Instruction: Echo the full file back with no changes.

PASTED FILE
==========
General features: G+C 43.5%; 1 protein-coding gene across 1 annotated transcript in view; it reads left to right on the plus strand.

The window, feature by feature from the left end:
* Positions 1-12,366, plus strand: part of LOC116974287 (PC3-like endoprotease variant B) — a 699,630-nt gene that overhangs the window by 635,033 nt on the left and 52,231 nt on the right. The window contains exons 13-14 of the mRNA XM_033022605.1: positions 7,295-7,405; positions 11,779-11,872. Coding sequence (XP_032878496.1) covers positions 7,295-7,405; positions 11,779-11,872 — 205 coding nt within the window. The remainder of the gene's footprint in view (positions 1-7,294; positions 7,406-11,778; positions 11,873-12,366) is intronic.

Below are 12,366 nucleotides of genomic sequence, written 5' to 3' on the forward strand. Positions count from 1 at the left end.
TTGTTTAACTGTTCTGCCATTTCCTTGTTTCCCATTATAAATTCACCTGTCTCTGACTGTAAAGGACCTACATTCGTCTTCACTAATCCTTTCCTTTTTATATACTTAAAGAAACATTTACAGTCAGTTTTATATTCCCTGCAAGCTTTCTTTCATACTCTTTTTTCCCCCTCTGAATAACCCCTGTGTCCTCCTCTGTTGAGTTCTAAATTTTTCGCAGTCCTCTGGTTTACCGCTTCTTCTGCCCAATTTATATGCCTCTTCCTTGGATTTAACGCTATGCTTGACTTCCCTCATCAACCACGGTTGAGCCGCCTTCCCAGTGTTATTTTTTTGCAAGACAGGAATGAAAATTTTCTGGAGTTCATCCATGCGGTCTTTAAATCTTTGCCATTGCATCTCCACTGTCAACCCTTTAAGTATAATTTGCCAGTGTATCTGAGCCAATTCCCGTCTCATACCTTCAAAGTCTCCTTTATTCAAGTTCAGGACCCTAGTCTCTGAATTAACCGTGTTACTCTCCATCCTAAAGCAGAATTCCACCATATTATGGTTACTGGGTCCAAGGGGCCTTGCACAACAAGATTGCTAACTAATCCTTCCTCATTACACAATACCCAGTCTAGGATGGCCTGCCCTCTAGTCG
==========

General features: G+C 43.5%; 1 protein-coding gene across 1 annotated transcript in view; it reads left to right on the plus strand.

The window, feature by feature from the left end:
* Positions 1-12,366, plus strand: part of LOC116974287 (PC3-like endoprotease variant B) — a 699,630-nt gene that overhangs the window by 635,033 nt on the left and 52,231 nt on the right. The window contains exons 13-14 of the mRNA XM_033022605.1: positions 7,295-7,405; positions 11,779-11,872. Coding sequence (XP_032878496.1) covers positions 7,295-7,405; positions 11,779-11,872 — 205 coding nt within the window. The remainder of the gene's footprint in view (positions 1-7,294; positions 7,406-11,778; positions 11,873-12,366) is intronic.

Below are 12,366 nucleotides of genomic sequence, written 5' to 3' on the forward strand. Positions count from 1 at the left end.
TTGTTTAACTGTTCTGCCATTTCCTTGTTTCCCATTATAAATTCACCTGTCTCTGACTGTAAAGGACCTACATTCGTCTTCACTAATCCTTTCCTTTTTATATACTTAAAGAAACATTTACAGTCAGTTTTATATTCCCTGCAAGCTTTCTTTCATACTCTTTTTTCCCCCTCTGAATAACCCCTGTGTCCTCCTCTGTTGAGTTCTAAATTTTTCGCAGTCCTCTGGTTTACCGCTTCTTCTGCCCAATTTATATGCCTCTTCCTTGGATTTAACGCTATGCTTGACTTCCCTCATCAACCACGGTTGAGCCGCCTTCCCAGTGTTATTTTTTTGCAAGACAGGAATGAAAATTTTCTGGAGTTCATCCATGCGGTCTTTAAATCTTTGCCATTGCATCTCCACTGTCAACCCTTTAAGTATAATTTGCCAGTGTATCTGAGCCAATTCCCGTCTCATACCTTCAAAGTCTCCTTTATTCAAGTTCAGGACCCTAGTCTCTGAATTAACCGTGTTACTCTCCATCCTAAAGCAGAATTCCACCATATTATGGTTACTGGGTCCAAGGGGCCTTGCACAACAAGATTGCTAACTAATCCTTCCTCATTACACAATACCCAGTCTAGGATGGCCTGCCCTCTAGTCG